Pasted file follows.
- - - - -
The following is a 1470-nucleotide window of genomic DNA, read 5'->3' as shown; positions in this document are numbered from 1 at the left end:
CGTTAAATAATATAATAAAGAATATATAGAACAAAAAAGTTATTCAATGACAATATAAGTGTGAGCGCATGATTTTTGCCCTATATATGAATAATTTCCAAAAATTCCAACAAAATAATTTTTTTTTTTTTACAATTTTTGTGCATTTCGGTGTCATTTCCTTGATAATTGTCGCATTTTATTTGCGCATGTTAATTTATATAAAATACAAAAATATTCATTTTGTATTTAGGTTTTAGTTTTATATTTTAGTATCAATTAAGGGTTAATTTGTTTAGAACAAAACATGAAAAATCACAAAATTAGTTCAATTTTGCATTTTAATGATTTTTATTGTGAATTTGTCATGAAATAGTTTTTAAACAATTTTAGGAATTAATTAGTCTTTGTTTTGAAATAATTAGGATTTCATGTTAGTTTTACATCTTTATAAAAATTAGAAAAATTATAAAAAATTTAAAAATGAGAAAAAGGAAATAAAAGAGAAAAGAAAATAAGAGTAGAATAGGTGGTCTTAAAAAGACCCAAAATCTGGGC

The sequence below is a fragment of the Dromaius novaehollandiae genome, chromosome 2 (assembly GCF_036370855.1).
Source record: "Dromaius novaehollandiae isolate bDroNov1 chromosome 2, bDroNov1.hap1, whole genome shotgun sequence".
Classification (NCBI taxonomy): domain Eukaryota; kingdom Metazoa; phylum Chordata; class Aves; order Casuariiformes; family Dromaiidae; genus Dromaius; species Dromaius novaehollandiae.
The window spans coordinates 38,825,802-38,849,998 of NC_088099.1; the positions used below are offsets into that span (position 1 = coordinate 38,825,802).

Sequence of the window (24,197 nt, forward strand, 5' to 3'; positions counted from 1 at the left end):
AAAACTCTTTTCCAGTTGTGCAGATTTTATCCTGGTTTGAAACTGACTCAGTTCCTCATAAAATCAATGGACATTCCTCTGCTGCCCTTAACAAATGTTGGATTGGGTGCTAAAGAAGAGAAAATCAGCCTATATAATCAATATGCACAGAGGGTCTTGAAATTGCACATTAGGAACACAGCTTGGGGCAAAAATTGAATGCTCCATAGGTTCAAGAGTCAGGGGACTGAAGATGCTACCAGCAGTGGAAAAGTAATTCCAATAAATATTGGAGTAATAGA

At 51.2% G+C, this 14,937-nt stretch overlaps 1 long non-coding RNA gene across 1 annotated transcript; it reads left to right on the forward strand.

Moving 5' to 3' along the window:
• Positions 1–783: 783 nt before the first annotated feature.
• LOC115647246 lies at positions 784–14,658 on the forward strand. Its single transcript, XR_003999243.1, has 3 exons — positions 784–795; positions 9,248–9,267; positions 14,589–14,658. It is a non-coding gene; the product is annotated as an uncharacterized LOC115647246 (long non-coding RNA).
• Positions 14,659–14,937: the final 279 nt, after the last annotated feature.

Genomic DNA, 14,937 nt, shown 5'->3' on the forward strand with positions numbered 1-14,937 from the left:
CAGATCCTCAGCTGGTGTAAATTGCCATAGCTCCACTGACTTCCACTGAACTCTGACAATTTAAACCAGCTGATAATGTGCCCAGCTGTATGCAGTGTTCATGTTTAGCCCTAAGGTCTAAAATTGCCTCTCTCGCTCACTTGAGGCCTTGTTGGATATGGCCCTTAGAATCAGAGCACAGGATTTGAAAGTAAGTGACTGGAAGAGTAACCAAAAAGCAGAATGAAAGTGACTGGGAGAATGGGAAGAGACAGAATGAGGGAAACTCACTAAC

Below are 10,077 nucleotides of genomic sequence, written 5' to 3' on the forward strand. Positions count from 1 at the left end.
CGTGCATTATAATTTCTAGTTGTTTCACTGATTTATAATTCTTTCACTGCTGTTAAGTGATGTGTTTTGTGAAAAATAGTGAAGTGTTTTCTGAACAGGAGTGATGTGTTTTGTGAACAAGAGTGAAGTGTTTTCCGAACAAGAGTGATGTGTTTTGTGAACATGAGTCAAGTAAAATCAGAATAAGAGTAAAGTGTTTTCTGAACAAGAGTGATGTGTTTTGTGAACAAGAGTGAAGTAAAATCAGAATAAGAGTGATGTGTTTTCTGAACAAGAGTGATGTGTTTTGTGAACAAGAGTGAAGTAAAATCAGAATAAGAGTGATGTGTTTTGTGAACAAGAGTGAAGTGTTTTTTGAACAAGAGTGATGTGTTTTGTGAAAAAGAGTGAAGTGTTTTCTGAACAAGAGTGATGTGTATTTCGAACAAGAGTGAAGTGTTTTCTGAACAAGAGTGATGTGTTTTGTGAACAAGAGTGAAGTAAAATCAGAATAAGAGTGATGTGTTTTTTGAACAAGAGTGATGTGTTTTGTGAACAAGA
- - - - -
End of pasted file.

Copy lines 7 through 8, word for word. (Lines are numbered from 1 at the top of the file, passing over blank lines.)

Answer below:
Sequence of the window (24,197 nt, forward strand, 5' to 3'; positions counted from 1 at the left end):
AAAACTCTTTTCCAGTTGTGCAGATTTTATCCTGGTTTGAAACTGACTCAGTTCCTCATAAAATCAATGGACATTCCTCTGCTGCCCTTAACAAATGTTGGATTGGGTGCTAAAGAAGAGAAAATCAGCCTATATAATCAATATGCACAGAGGGTCTTGAAATTGCACATTAGGAACACAGCTTGGGGCAAAAATTGAATGCTCCATAGGTTCAAGAGTCAGGGGACTGAAGATGCTACCAGCAGTGGAAAAGTAATTCCAATAAATATTGGAGTAATAGA